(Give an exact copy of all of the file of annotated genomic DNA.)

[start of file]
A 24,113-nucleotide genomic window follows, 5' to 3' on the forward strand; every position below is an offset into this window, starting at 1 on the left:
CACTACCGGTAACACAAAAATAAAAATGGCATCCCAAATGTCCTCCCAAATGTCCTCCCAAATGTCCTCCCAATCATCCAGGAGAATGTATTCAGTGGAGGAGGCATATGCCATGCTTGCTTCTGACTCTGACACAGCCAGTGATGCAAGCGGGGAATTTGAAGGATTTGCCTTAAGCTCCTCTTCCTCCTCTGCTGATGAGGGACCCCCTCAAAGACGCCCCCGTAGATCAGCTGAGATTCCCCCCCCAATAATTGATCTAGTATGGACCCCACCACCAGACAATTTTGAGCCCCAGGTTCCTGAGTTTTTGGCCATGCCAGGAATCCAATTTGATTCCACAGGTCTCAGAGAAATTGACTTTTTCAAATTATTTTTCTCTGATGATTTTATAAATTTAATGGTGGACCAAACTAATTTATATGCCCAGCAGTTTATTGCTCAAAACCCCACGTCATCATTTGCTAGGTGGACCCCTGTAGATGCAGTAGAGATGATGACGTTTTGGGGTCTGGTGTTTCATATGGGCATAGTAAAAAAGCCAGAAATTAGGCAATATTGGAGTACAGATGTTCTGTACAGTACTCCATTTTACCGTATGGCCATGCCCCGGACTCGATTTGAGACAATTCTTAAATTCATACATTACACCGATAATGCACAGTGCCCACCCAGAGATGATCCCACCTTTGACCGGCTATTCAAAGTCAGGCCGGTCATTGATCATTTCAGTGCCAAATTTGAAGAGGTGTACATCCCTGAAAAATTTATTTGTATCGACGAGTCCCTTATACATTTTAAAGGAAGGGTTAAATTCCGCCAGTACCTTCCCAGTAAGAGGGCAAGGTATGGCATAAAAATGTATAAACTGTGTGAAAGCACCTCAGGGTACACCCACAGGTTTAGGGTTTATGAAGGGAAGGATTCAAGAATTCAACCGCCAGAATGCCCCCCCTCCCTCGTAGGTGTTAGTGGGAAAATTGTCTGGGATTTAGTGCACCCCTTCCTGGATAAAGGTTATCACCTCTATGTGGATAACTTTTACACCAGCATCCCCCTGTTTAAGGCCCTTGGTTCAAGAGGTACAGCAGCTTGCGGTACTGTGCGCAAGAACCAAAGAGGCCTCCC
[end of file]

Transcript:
A 24,113-nucleotide genomic window follows, 5' to 3' on the forward strand; every position below is an offset into this window, starting at 1 on the left:
CACTACCGGTAACACAAAAATAAAAATGGCATCCCAAATGTCCTCCCAAATGTCCTCCCAAATGTCCTCCCAATCATCCAGGAGAATGTATTCAGTGGAGGAGGCATATGCCATGCTTGCTTCTGACTCTGACACAGCCAGTGATGCAAGCGGGGAATTTGAAGGATTTGCCTTAAGCTCCTCTTCCTCCTCTGCTGATGAGGGACCCCCTCAAAGACGCCCCCGTAGATCAGCTGAGATTCCCCCCCCAATAATTGATCTAGTATGGACCCCACCACCAGACAATTTTGAGCCCCAGGTTCCTGAGTTTTTGGCCATGCCAGGAATCCAATTTGATTCCACAGGTCTCAGAGAAATTGACTTTTTCAAATTATTTTTCTCTGATGATTTTATAAATTTAATGGTGGACCAAACTAATTTATATGCCCAGCAGTTTATTGCTCAAAACCCCACGTCATCATTTGCTAGGTGGACCCCTGTAGATGCAGTAGAGATGATGACGTTTTGGGGTCTGGTGTTTCATATGGGCATAGTAAAAAAGCCAGAAATTAGGCAATATTGGAGTACAGATGTTCTGTACAGTACTCCATTTTACCGTATGGCCATGCCCCGGACTCGATTTGAGACAATTCTTAAATTCATACATTACACCGATAATGCACAGTGCCCACCCAGAGATGATCCCACCTTTGACCGGCTATTCAAAGTCAGGCCGGTCATTGATCATTTCAGTGCCAAATTTGAAGAGGTGTACATCCCTGAAAAATTTATTTGTATCGACGAGTCCCTTATACATTTTAAAGGAAGGGTTAAATTCCGCCAGTACCTTCCCAGTAAGAGGGCAAGGTATGGCATAAAAATGTATAAACTGTGTGAAAGCACCTCAGGGTACACCCACAGGTTTAGGGTTTATGAAGGGAAGGATTCAAGAATTCAACCGCCAGAATGCCCCCCCTCCCTCGTAGGTGTTAGTGGGAAAATTGTCTGGGATTTAGTGCACCCCTTCCTGGATAAAGGTTATCACCTCTATGTGGATAACTTTTACACCAGCATCCCCCTGTTTAAGGCCCTTGGTTCAAGAGGTACAGCAGCTTGCGGTACTGTGCGCAAGAACCAAAGAGGCCTCCC